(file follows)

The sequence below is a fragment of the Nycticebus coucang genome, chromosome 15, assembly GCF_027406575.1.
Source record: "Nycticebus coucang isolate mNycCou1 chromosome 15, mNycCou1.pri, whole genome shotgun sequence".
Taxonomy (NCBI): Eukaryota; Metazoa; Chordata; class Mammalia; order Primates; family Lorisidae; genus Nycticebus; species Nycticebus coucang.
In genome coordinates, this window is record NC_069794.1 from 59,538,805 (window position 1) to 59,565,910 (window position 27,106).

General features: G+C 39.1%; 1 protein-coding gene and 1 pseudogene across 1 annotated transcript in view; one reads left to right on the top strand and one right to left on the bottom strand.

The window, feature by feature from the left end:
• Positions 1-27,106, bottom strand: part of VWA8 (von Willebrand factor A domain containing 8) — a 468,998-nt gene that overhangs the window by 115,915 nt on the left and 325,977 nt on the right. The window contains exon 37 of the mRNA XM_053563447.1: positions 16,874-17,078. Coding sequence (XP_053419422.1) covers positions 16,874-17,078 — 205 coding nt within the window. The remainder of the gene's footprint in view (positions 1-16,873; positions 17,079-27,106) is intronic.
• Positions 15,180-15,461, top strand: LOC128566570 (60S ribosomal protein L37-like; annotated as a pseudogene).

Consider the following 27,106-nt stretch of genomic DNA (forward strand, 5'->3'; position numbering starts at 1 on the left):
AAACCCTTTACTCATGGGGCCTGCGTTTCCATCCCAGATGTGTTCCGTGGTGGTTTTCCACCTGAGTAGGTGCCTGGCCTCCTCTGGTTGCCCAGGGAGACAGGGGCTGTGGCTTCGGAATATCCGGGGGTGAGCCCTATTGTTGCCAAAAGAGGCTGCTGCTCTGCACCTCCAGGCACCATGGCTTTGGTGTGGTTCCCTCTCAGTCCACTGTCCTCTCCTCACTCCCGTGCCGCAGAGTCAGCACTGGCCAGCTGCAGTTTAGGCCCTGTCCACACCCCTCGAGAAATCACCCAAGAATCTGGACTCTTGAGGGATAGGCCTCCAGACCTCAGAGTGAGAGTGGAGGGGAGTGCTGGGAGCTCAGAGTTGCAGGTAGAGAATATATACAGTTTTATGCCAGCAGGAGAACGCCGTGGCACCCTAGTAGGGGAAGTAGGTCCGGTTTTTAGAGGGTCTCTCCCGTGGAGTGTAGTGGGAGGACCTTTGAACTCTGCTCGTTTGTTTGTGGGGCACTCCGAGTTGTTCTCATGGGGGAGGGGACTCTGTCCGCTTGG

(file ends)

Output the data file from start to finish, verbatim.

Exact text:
The sequence below is a fragment of the Nycticebus coucang genome, chromosome 15, assembly GCF_027406575.1.
Source record: "Nycticebus coucang isolate mNycCou1 chromosome 15, mNycCou1.pri, whole genome shotgun sequence".
Taxonomy (NCBI): Eukaryota; Metazoa; Chordata; class Mammalia; order Primates; family Lorisidae; genus Nycticebus; species Nycticebus coucang.
In genome coordinates, this window is record NC_069794.1 from 59,538,805 (window position 1) to 59,565,910 (window position 27,106).

General features: G+C 39.1%; 1 protein-coding gene and 1 pseudogene across 1 annotated transcript in view; one reads left to right on the top strand and one right to left on the bottom strand.

The window, feature by feature from the left end:
• Positions 1-27,106, bottom strand: part of VWA8 (von Willebrand factor A domain containing 8) — a 468,998-nt gene that overhangs the window by 115,915 nt on the left and 325,977 nt on the right. The window contains exon 37 of the mRNA XM_053563447.1: positions 16,874-17,078. Coding sequence (XP_053419422.1) covers positions 16,874-17,078 — 205 coding nt within the window. The remainder of the gene's footprint in view (positions 1-16,873; positions 17,079-27,106) is intronic.
• Positions 15,180-15,461, top strand: LOC128566570 (60S ribosomal protein L37-like; annotated as a pseudogene).

Consider the following 27,106-nt stretch of genomic DNA (forward strand, 5'->3'; position numbering starts at 1 on the left):
AAACCCTTTACTCATGGGGCCTGCGTTTCCATCCCAGATGTGTTCCGTGGTGGTTTTCCACCTGAGTAGGTGCCTGGCCTCCTCTGGTTGCCCAGGGAGACAGGGGCTGTGGCTTCGGAATATCCGGGGGTGAGCCCTATTGTTGCCAAAAGAGGCTGCTGCTCTGCACCTCCAGGCACCATGGCTTTGGTGTGGTTCCCTCTCAGTCCACTGTCCTCTCCTCACTCCCGTGCCGCAGAGTCAGCACTGGCCAGCTGCAGTTTAGGCCCTGTCCACACCCCTCGAGAAATCACCCAAGAATCTGGACTCTTGAGGGATAGGCCTCCAGACCTCAGAGTGAGAGTGGAGGGGAGTGCTGGGAGCTCAGAGTTGCAGGTAGAGAATATATACAGTTTTATGCCAGCAGGAGAACGCCGTGGCACCCTAGTAGGGGAAGTAGGTCCGGTTTTTAGAGGGTCTCTCCCGTGGAGTGTAGTGGGAGGACCTTTGAACTCTGCTCGTTTGTTTGTGGGGCACTCCGAGTTGTTCTCATGGGGGAGGGGACTCTGTCCGCTTGG